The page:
Earth Day may be over, but the march to go green continues full steam ahead at Travelocity. Now, in addition to offering a huge selection of regular travel deals, the company makes it easier than ever to choose eco-friendly hotels abroad. Travelocity has formed a relationship with the Green Tourism Business Scheme and flagged hundreds of hotels in the United Kingdom with its green leaf tag:
In this era of eco-confusion, Travelocity works hard to highlight earth-friendly hotels across its site and guards against green-washing with its rigorous program. Unlike some travel sites, Travelocity does not accept “self-certified” hotels for the Green Hotel Directory. “It’s important that our eco-friendly leaf is a symbol consumers can trust,” says Alison Presley, manager of Travelocity’s Travel for Good program. “We have no way to verify that a self-certified hotel is truly sustainable. And we know our consumers depend on us to hold the line against green-washing.”
To date, Travelocity has flagged more than 1,700 hotels site-wide with the eco-friendly leaf and the company works with an elite group of certification programs. To have its hotels included in the Green Hotel Directory, a certification program must have a checklist that closely aligns with the Global Sustainable Tourism Council’s criteria. The criteria was developed by a global coalition comprised of U.N. bodies, research and academic institutions, social and environmental NGOs, certification programs, and it offers a comprehensive picture of what it means to be sustainable.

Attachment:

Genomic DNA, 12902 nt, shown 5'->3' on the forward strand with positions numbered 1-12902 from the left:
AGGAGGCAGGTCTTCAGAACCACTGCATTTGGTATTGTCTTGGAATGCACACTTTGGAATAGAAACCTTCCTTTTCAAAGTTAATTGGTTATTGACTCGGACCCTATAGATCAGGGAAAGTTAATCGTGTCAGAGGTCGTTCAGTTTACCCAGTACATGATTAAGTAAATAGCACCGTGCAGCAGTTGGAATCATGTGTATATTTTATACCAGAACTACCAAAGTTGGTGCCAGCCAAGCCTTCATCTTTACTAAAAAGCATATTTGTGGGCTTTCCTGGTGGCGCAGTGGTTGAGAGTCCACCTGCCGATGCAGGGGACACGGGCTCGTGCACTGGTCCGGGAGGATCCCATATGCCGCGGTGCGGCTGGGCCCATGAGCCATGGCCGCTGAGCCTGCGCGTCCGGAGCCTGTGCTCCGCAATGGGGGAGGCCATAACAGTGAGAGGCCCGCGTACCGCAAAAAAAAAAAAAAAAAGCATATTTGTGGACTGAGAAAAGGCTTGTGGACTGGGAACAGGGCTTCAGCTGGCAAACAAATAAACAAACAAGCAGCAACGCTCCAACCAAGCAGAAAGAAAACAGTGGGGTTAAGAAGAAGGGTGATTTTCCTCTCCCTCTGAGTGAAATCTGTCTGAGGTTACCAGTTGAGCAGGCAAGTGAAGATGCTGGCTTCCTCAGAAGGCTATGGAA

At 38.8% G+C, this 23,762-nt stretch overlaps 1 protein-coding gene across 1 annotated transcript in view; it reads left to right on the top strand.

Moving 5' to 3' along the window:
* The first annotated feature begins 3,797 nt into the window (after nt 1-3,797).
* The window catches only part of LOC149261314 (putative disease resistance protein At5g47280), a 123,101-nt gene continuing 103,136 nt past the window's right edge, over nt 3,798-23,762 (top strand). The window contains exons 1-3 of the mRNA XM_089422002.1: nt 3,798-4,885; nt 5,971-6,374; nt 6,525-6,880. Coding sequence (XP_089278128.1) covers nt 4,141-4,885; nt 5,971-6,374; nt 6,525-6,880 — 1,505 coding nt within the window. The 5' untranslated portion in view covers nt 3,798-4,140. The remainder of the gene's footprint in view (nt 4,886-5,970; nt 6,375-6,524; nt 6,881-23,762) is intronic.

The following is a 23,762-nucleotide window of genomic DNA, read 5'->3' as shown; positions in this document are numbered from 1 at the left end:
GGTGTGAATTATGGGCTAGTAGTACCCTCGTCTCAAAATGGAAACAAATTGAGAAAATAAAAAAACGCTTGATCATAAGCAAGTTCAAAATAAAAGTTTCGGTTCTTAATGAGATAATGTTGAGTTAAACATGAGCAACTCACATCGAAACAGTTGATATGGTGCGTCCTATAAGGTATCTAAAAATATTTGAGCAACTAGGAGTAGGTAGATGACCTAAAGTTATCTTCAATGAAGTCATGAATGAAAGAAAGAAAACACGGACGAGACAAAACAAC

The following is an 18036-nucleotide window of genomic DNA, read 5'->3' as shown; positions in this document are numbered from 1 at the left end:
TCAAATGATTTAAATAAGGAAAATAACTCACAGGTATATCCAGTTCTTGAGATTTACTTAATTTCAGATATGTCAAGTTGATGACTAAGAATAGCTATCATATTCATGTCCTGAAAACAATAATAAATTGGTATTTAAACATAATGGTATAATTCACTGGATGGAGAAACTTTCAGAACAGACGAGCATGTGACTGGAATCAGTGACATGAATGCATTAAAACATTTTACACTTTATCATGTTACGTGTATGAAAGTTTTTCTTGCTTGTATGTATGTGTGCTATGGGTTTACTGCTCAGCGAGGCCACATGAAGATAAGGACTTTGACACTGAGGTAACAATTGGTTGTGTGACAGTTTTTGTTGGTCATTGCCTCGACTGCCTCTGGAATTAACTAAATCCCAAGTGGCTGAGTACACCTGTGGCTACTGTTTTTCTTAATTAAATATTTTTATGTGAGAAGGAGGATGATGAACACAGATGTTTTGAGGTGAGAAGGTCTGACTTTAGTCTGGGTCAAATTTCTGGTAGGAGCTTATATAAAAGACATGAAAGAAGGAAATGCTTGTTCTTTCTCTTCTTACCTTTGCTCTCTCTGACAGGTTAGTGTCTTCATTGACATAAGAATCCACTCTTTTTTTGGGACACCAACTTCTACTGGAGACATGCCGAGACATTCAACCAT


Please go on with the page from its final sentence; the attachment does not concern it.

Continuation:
The new relationship with the Green Tourism Business Scheme has allowed the company to flag hundreds of eco-friendly hotels in the United Kingdom. The Green Tourism Business Scheme is the national sustainable tourism certification scheme for the U.K. And it is the only certification program validated by Visit Britain, through the International Centre for Responsible Tourism (ICRT).
Travelocity doesn’t just promote eco-friendly products—the company is also working hard to reduce its own footprint and to promote sustainability within the travel industry. The company’s sustainability efforts start at home with its LEED-certified Silver headquarters. And to date, Travelocity and its customers have helped The Conservation Fund plant more than 21,000 trees across three national wildlife refuges that will trap an estimated 23,000 metric tons of CO2 over the life of those forests. The company is also a founding member of the Tourism Sustainability Council, which is working toward a more sustainable future for the industry.